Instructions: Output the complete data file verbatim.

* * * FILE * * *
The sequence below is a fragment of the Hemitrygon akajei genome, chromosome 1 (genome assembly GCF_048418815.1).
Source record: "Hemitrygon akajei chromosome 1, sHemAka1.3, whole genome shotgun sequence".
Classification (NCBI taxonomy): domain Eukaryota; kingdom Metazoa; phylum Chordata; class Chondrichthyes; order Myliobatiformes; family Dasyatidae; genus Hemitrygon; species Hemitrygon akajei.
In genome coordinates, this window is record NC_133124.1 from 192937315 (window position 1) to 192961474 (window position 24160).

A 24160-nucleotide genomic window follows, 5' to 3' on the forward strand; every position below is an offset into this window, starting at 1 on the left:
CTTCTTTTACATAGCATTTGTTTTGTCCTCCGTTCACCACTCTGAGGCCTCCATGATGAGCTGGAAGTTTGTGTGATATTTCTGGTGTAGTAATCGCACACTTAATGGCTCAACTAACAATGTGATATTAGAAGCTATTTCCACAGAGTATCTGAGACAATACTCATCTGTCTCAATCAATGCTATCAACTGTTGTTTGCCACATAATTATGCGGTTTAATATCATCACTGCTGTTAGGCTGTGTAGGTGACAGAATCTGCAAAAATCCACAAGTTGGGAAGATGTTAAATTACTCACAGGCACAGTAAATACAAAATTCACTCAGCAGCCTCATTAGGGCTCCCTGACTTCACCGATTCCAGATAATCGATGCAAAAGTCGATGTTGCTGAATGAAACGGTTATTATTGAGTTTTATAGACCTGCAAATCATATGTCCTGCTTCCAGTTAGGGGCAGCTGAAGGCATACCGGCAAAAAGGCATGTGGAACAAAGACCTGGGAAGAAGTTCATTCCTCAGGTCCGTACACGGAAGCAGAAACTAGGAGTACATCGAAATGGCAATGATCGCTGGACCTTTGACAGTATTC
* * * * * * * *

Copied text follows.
The sequence below is a fragment of the Hemitrygon akajei genome, chromosome 1 (genome assembly GCF_048418815.1).
Source record: "Hemitrygon akajei chromosome 1, sHemAka1.3, whole genome shotgun sequence".
Classification (NCBI taxonomy): domain Eukaryota; kingdom Metazoa; phylum Chordata; class Chondrichthyes; order Myliobatiformes; family Dasyatidae; genus Hemitrygon; species Hemitrygon akajei.
In genome coordinates, this window is record NC_133124.1 from 192937315 (window position 1) to 192961474 (window position 24160).

A 24160-nucleotide genomic window follows, 5' to 3' on the forward strand; every position below is an offset into this window, starting at 1 on the left:
CTTCTTTTACATAGCATTTGTTTTGTCCTCCGTTCACCACTCTGAGGCCTCCATGATGAGCTGGAAGTTTGTGTGATATTTCTGGTGTAGTAATCGCACACTTAATGGCTCAACTAACAATGTGATATTAGAAGCTATTTCCACAGAGTATCTGAGACAATACTCATCTGTCTCAATCAATGCTATCAACTGTTGTTTGCCACATAATTATGCGGTTTAATATCATCACTGCTGTTAGGCTGTGTAGGTGACAGAATCTGCAAAAATCCACAAGTTGGGAAGATGTTAAATTACTCACAGGCACAGTAAATACAAAATTCACTCAGCAGCCTCATTAGGGCTCCCTGACTTCACCGATTCCAGATAATCGATGCAAAAGTCGATGTTGCTGAATGAAACGGTTATTATTGAGTTTTATAGACCTGCAAATCATATGTCCTGCTTCCAGTTAGGGGCAGCTGAAGGCATACCGGCAAAAAGGCATGTGGAACAAAGACCTGGGAAGAAGTTCATTCCTCAGGTCCGTACACGGAAGCAGAAACTAGGAGTACATCGAAATGGCAATGATCGCTGGACCTTTGACAGTATTC